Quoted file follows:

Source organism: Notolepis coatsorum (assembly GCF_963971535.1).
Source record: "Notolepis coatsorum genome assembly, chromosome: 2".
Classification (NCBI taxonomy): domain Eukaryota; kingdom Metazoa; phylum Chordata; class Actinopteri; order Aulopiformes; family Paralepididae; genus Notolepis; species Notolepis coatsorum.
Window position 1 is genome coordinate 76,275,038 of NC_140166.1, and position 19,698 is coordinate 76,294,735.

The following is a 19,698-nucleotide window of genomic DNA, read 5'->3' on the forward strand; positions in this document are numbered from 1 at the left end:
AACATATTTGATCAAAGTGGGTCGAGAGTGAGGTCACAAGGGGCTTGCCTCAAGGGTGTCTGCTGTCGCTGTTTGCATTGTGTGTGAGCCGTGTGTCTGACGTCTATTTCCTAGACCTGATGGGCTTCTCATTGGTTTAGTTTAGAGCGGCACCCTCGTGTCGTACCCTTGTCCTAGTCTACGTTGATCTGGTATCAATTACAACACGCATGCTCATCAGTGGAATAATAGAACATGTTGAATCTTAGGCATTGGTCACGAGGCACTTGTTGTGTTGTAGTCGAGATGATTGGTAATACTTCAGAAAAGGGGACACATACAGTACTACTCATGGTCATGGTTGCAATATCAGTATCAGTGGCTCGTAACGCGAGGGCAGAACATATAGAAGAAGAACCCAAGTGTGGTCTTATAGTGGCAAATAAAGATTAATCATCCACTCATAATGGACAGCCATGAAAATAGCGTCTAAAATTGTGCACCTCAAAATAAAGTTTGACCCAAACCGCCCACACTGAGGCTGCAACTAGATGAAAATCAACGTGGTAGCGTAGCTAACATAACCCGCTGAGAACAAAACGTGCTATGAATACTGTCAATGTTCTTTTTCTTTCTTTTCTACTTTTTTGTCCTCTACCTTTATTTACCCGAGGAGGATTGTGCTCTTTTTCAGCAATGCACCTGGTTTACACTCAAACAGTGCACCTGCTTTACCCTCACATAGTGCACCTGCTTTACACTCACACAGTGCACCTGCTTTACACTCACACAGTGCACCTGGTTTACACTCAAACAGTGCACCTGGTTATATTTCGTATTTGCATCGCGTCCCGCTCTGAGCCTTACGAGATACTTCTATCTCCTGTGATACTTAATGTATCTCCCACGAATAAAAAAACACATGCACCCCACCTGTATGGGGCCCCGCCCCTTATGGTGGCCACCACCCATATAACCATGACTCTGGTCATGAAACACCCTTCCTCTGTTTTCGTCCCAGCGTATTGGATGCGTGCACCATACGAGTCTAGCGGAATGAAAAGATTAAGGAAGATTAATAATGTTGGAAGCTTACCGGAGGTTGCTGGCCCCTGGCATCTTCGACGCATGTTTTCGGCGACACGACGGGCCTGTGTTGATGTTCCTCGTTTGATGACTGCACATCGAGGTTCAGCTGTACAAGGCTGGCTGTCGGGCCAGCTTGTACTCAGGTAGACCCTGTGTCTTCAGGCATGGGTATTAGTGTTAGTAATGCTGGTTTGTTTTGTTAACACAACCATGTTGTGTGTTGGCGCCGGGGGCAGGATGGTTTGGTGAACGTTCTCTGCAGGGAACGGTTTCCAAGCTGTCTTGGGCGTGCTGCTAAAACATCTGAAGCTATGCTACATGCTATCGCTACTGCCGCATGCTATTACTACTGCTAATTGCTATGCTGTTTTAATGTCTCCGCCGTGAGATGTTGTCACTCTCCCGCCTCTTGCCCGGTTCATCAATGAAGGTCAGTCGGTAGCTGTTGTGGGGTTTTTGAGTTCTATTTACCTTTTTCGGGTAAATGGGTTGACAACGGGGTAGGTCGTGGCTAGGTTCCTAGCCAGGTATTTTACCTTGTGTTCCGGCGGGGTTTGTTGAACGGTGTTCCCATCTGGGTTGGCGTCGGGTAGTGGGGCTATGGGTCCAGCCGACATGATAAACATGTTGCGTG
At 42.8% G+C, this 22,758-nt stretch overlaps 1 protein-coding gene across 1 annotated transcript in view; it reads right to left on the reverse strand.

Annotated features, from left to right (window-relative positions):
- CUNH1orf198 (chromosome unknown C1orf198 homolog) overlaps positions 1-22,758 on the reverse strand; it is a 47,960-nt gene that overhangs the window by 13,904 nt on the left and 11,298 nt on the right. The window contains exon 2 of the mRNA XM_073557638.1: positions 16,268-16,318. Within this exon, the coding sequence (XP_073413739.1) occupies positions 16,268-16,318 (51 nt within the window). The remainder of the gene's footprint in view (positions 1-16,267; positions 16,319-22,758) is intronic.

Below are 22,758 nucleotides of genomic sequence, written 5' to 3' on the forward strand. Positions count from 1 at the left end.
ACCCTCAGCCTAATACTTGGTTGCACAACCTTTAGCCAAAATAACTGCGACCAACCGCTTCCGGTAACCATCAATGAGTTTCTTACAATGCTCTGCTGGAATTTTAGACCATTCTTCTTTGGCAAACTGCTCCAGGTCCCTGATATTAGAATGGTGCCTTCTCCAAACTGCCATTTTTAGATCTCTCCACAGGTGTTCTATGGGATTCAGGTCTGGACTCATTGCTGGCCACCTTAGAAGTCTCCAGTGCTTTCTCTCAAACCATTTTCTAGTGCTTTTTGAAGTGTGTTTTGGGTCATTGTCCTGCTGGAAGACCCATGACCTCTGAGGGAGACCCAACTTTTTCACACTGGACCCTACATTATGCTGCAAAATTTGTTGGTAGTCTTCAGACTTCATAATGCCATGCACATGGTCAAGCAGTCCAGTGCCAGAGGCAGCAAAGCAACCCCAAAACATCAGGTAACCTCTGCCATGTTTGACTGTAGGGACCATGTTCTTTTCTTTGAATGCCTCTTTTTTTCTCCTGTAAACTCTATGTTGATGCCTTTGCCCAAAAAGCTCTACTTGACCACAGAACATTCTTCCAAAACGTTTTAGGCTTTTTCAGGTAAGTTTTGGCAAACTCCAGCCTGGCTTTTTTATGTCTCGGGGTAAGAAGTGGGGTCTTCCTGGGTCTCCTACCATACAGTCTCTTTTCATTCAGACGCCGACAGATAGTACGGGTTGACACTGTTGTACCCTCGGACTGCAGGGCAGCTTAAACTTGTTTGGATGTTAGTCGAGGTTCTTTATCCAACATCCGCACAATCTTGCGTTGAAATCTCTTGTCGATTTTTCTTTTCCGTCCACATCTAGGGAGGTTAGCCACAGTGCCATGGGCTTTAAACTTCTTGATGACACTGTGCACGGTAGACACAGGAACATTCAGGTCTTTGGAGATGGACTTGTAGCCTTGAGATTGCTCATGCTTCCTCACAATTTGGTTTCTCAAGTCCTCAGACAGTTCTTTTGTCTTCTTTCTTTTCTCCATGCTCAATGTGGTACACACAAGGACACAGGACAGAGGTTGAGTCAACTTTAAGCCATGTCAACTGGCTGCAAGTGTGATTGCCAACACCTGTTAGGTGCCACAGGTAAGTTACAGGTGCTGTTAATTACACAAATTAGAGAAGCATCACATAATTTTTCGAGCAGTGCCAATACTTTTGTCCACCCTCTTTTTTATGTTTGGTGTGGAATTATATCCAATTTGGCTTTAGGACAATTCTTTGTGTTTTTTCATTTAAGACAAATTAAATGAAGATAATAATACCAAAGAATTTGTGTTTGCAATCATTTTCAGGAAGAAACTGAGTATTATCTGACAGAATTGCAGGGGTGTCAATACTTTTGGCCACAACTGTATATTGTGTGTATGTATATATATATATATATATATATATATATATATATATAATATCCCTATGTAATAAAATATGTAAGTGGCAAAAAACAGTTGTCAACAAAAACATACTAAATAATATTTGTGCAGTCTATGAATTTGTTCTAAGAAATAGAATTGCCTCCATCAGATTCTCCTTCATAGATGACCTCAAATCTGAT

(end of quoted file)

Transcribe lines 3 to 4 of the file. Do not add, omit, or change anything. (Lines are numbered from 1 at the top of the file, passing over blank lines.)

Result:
Classification (NCBI taxonomy): domain Eukaryota; kingdom Metazoa; phylum Chordata; class Actinopteri; order Aulopiformes; family Paralepididae; genus Notolepis; species Notolepis coatsorum.
Window position 1 is genome coordinate 76,275,038 of NC_140166.1, and position 19,698 is coordinate 76,294,735.